You are what you eat, so it is said. In that light I would like to propose a series of studies that might be of interest. For the majority of Americans who eat meat, said meat is usually the product of American agra-business conglomerates who generally treat the food animals with the same disregard that they show the consumer. The animals are often piled into cramped and minimally sanitary conditions and slaughtered with little regard to the suffering of the animals. Now I'm not going to argue the merits, morality or limitations of eating meat. What I am going to propose is that if meat is going to be consumed, that we should study the potential human health affects of inhuman treatment of food animals. If not for purely humane reasons might there not be practical reasons for treating the animals well. Ok Pliny, what they heck are you driving at? Simply this; is it possible that animals that are poorly treated produce meat that contains higher than normal concentrations of stress hormones? If that is true, is the consumption of those hormones a potential health risk?
Ok, we know that animals produce stress hormones when stressed (duh). Cortisol is one such hormone. Excessive cortisol is harmful to humans. It leads to central obesity, hypertension, poor wound healing and a myriad of other problems with prolonged exposure. We have seen a change in the pattern of obesity in the US. This could be from a number of factors. Could one such factor be exogenous cortisol present in food? (answer: unknown).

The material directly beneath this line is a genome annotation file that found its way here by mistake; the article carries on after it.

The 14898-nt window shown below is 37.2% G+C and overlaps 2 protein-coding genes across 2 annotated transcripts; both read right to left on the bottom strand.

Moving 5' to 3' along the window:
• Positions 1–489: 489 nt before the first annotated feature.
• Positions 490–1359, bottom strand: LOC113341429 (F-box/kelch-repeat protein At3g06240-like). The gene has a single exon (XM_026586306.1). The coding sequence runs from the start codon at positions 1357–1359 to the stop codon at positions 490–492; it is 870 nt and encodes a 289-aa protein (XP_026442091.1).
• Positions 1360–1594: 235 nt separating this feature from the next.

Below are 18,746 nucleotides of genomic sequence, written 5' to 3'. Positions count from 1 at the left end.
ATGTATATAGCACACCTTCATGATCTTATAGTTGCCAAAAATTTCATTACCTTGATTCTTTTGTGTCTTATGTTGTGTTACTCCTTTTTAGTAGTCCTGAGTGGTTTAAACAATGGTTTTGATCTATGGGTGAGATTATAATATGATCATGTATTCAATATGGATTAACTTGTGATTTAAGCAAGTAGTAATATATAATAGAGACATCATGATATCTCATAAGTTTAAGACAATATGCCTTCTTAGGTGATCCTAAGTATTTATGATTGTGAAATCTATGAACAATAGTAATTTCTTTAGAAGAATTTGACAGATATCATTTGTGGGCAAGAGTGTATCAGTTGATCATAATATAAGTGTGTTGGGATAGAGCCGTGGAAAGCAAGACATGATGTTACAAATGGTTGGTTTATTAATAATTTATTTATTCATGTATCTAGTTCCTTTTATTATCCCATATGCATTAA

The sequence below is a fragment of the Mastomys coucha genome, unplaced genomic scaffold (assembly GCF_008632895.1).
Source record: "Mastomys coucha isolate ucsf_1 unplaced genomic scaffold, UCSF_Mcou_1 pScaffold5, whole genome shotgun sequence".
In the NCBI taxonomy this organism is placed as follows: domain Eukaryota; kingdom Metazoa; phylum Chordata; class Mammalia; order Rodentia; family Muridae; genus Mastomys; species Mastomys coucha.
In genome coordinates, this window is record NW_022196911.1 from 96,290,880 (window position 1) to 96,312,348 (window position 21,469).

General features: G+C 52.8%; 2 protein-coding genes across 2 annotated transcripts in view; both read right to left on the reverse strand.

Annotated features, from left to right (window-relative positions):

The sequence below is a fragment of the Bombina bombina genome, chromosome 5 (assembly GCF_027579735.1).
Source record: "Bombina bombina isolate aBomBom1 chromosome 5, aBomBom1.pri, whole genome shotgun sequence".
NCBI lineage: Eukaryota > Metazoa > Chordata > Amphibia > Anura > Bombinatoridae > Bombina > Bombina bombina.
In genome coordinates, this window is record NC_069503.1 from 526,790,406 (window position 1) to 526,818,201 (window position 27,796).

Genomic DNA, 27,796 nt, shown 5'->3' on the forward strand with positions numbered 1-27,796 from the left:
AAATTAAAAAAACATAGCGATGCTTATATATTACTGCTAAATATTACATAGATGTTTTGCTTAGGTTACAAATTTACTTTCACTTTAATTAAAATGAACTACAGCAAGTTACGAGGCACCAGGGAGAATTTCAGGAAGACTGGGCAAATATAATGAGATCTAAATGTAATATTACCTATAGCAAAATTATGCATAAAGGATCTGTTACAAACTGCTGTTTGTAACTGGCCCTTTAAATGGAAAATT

One might argue that such hormones would be digested. But keep in mind that oral administration is a common route for steroid therapies. Plus in many cases it is the break down products derived from metabolism of a substance that may be harmful.
I suspect that this might be studied in stages. Stage one: compare assays of tissue hormone levels from two animal cohorts. One might be a selection of range feed animals vs the typical agra-business processing. If tissue levels were similar, then the experiment might be over. But if not, then additional studies might be indicated. The first might be too study the bioavailability of the hormones when subjected to digestive enzymes say. Later studies might examine matched populations who consume range feed animals vs more factory processed meats.
I'm not saying that this would show any health risks but it seems like it might be time to consider the impact of the food animal's health and treatment to the ultimate health of the consumer.